Peloton recalls 2.2 million bikes because their seat posts may break

Peloton is recalling 2.2 million of its original bikes because the seat post can break while a person is using the equipment. Consumers should “immediately stop using the recalled exercise bikes,” according to the recall.


The seat post assembly can break mid-ride making riders vulnerable to falls and injuries. The bikes in question are Peloton model PL01, and the company is offering free repairs. Consumers are instructed to contact Peloton to receive a replacement seat post that they can install at home. 

So far, there have been 35 reports of the seat post breaking and coming apart from the bike during rides, resulting in 13 reports of injuries, according to the Consumer Product Safety Commission. They include a fractured wrist, lacerations and bruises from falls from the bike.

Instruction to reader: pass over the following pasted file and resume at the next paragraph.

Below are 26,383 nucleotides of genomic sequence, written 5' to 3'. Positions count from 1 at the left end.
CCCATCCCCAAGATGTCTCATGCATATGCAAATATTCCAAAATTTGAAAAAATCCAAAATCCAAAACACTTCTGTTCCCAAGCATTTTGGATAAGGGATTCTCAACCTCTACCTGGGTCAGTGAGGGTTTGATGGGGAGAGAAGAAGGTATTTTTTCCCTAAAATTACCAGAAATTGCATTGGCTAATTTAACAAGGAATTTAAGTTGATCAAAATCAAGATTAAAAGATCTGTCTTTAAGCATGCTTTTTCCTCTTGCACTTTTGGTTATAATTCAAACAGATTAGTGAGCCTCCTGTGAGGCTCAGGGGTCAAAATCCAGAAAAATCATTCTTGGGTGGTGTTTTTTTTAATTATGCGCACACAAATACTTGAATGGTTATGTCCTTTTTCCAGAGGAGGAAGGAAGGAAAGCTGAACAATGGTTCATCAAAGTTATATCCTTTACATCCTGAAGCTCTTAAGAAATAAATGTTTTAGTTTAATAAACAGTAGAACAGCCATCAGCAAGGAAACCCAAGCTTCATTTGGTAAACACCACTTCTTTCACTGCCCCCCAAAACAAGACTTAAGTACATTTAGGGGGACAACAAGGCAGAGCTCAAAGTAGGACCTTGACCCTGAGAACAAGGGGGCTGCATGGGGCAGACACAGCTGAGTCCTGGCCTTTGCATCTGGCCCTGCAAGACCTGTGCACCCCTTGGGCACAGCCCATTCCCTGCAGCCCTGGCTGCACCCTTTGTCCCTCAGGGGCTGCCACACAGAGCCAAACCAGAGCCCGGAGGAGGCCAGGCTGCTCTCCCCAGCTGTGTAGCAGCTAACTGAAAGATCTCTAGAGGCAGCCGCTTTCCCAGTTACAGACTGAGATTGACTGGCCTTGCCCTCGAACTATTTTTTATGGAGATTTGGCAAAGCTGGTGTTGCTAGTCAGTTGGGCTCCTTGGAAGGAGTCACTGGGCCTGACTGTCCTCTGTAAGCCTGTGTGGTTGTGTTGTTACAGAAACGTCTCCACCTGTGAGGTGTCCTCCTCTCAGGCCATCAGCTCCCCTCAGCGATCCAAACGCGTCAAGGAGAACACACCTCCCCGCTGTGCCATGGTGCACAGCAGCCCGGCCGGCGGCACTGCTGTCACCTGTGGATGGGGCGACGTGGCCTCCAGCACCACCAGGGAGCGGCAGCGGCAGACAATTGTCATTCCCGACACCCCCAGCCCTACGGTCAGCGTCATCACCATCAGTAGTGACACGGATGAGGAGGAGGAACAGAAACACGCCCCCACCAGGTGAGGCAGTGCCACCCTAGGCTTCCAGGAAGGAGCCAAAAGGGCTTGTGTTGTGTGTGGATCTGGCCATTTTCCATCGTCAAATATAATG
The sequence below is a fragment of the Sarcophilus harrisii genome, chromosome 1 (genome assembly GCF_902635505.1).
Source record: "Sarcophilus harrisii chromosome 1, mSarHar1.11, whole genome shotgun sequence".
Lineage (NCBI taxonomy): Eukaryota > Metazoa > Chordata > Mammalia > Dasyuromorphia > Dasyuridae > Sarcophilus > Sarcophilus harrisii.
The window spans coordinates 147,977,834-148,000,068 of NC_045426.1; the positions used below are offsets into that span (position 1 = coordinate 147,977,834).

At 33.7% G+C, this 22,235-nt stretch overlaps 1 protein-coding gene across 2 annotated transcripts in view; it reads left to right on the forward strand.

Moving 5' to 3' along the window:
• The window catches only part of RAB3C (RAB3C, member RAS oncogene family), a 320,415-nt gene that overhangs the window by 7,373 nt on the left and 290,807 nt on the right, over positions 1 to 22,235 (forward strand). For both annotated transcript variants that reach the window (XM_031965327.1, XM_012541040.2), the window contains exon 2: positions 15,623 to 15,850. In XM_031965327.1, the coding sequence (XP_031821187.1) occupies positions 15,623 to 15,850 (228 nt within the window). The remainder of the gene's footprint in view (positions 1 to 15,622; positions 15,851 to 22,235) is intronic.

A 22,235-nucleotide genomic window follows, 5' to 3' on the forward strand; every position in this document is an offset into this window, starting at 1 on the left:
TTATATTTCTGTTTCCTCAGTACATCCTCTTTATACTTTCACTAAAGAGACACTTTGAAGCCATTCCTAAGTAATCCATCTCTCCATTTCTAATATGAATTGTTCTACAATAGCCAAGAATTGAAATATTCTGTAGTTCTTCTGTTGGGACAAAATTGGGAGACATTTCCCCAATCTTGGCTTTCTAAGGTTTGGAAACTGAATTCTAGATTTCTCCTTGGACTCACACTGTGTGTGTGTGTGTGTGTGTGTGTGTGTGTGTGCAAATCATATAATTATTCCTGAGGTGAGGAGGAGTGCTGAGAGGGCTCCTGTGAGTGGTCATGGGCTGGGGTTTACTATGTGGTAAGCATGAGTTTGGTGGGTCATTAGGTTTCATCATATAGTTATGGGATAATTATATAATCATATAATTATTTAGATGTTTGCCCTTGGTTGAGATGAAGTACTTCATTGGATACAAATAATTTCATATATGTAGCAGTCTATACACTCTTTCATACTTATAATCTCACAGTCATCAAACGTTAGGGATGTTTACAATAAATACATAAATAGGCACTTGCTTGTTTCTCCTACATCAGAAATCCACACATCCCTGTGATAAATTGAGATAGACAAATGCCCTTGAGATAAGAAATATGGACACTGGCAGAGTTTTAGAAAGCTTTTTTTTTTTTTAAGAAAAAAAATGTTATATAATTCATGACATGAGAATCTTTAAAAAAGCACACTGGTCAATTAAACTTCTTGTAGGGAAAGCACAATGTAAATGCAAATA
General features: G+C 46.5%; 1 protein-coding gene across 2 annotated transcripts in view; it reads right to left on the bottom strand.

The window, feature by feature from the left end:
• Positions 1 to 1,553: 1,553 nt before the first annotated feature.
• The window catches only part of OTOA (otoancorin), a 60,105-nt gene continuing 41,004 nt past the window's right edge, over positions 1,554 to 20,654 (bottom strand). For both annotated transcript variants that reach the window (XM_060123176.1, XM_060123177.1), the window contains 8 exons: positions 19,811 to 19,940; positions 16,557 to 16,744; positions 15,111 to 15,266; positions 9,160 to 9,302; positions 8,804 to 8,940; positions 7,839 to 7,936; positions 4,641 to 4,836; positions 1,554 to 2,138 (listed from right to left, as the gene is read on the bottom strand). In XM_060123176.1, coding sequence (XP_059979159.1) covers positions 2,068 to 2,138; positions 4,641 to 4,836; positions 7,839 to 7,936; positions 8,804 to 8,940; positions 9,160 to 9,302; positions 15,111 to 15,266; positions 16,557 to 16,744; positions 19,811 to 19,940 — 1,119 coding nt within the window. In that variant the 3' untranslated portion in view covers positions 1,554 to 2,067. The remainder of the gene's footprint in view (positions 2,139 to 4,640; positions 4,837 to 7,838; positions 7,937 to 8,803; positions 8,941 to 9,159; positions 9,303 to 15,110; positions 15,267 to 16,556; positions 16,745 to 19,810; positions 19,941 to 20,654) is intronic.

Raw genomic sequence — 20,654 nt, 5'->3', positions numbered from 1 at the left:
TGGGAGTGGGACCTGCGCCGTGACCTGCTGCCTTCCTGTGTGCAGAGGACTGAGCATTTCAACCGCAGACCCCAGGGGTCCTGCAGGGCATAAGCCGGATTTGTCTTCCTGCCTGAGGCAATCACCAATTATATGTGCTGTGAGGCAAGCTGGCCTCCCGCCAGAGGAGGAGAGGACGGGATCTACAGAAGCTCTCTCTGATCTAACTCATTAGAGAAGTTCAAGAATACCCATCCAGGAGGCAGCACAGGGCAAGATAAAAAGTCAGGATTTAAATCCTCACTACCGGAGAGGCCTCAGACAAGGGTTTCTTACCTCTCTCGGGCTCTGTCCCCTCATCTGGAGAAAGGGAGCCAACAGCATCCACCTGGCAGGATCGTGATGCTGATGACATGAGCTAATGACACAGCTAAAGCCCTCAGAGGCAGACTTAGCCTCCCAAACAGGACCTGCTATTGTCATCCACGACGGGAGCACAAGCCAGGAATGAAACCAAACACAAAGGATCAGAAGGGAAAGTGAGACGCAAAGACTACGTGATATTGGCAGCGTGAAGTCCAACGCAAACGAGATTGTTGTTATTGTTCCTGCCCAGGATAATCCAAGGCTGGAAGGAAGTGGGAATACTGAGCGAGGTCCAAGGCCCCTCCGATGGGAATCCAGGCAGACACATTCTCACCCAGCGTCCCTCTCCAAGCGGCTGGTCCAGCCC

Peloton recalled more than 2 million bikes over seat post safety risks. 

Courtesy of Peloton

“It appears that Peloton may be learning from its past recalls by being more collaborative with the U.S. Consumer Product Safety Commission and responding faster than it had with previous product safety issues, such as its treadmill recall,” said recall specialist Kaitiln Wowak, an associate professor of IT, analytics, and operations at the University of Notre Dame’s Mendoza College of Business.

Still, she added, “Peloton’s numerous product safety issues – especially those associated with reports of severe injuries – may have a large negative impact on consumer confidence in their products moving forward.”

Peloton previously recalled 27,000 of the first-generation bikes over pedals that could break and cut riders’ legs. In 2021, it recalled  about 126,000 of its Tread and Tread+ treadmills, after dozens of children were injured on the equipment and one was killed after becoming trapped under the treadmill’s rear.

The recalled bikes retail for roughly $1,400 and are sold online at, and through Dick’s Sporting Goods stores and website. 

Peloton stock tumbled after the recall was announced, falling nearly 8% to $6.93 in early morning trading.

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